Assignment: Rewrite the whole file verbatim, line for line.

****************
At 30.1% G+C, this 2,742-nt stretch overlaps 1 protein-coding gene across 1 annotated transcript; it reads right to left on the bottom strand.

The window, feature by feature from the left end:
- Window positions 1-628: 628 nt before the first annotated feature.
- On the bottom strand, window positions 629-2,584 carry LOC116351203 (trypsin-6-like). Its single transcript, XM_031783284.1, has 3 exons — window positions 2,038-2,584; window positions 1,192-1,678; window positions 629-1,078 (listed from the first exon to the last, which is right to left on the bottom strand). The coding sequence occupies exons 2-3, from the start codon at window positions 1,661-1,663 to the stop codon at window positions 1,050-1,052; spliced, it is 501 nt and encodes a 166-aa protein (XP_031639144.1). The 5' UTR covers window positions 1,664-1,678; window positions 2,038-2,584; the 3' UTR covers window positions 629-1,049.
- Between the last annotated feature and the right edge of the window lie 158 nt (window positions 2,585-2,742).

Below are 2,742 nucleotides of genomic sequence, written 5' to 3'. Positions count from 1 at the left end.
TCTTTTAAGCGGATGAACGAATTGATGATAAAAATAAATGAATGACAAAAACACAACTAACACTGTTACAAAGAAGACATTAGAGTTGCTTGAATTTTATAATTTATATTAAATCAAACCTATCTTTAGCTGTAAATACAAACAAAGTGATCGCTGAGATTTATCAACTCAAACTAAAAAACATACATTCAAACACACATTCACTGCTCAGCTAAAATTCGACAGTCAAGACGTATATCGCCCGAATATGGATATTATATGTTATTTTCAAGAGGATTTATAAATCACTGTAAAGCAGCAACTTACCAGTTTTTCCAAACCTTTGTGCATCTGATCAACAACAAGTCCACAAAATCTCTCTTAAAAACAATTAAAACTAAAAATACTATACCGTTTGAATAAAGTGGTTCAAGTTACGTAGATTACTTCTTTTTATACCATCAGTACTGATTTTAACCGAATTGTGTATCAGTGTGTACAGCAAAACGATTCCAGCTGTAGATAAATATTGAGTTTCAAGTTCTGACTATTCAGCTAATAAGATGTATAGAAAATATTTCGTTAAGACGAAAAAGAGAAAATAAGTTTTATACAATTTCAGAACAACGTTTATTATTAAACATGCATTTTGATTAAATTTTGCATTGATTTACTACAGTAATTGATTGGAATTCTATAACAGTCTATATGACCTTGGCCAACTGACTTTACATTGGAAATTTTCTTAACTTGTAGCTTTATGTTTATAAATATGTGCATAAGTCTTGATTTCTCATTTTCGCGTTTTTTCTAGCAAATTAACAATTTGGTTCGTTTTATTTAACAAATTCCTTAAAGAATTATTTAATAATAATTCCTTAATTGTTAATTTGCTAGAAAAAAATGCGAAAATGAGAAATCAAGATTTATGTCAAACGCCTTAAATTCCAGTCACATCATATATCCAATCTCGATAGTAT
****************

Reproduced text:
At 30.1% G+C, this 2,742-nt stretch overlaps 1 protein-coding gene across 1 annotated transcript; it reads right to left on the bottom strand.

The window, feature by feature from the left end:
- Window positions 1-628: 628 nt before the first annotated feature.
- On the bottom strand, window positions 629-2,584 carry LOC116351203 (trypsin-6-like). Its single transcript, XM_031783284.1, has 3 exons — window positions 2,038-2,584; window positions 1,192-1,678; window positions 629-1,078 (listed from the first exon to the last, which is right to left on the bottom strand). The coding sequence occupies exons 2-3, from the start codon at window positions 1,661-1,663 to the stop codon at window positions 1,050-1,052; spliced, it is 501 nt and encodes a 166-aa protein (XP_031639144.1). The 5' UTR covers window positions 1,664-1,678; window positions 2,038-2,584; the 3' UTR covers window positions 629-1,049.
- Between the last annotated feature and the right edge of the window lie 158 nt (window positions 2,585-2,742).

Below are 2,742 nucleotides of genomic sequence, written 5' to 3'. Positions count from 1 at the left end.
TCTTTTAAGCGGATGAACGAATTGATGATAAAAATAAATGAATGACAAAAACACAACTAACACTGTTACAAAGAAGACATTAGAGTTGCTTGAATTTTATAATTTATATTAAATCAAACCTATCTTTAGCTGTAAATACAAACAAAGTGATCGCTGAGATTTATCAACTCAAACTAAAAAACATACATTCAAACACACATTCACTGCTCAGCTAAAATTCGACAGTCAAGACGTATATCGCCCGAATATGGATATTATATGTTATTTTCAAGAGGATTTATAAATCACTGTAAAGCAGCAACTTACCAGTTTTTCCAAACCTTTGTGCATCTGATCAACAACAAGTCCACAAAATCTCTCTTAAAAACAATTAAAACTAAAAATACTATACCGTTTGAATAAAGTGGTTCAAGTTACGTAGATTACTTCTTTTTATACCATCAGTACTGATTTTAACCGAATTGTGTATCAGTGTGTACAGCAAAACGATTCCAGCTGTAGATAAATATTGAGTTTCAAGTTCTGACTATTCAGCTAATAAGATGTATAGAAAATATTTCGTTAAGACGAAAAAGAGAAAATAAGTTTTATACAATTTCAGAACAACGTTTATTATTAAACATGCATTTTGATTAAATTTTGCATTGATTTACTACAGTAATTGATTGGAATTCTATAACAGTCTATATGACCTTGGCCAACTGACTTTACATTGGAAATTTTCTTAACTTGTAGCTTTATGTTTATAAATATGTGCATAAGTCTTGATTTCTCATTTTCGCGTTTTTTCTAGCAAATTAACAATTTGGTTCGTTTTATTTAACAAATTCCTTAAAGAATTATTTAATAATAATTCCTTAATTGTTAATTTGCTAGAAAAAAATGCGAAAATGAGAAATCAAGATTTATGTCAAACGCCTTAAATTCCAGTCACATCATATATCCAATCTCGATAGTAT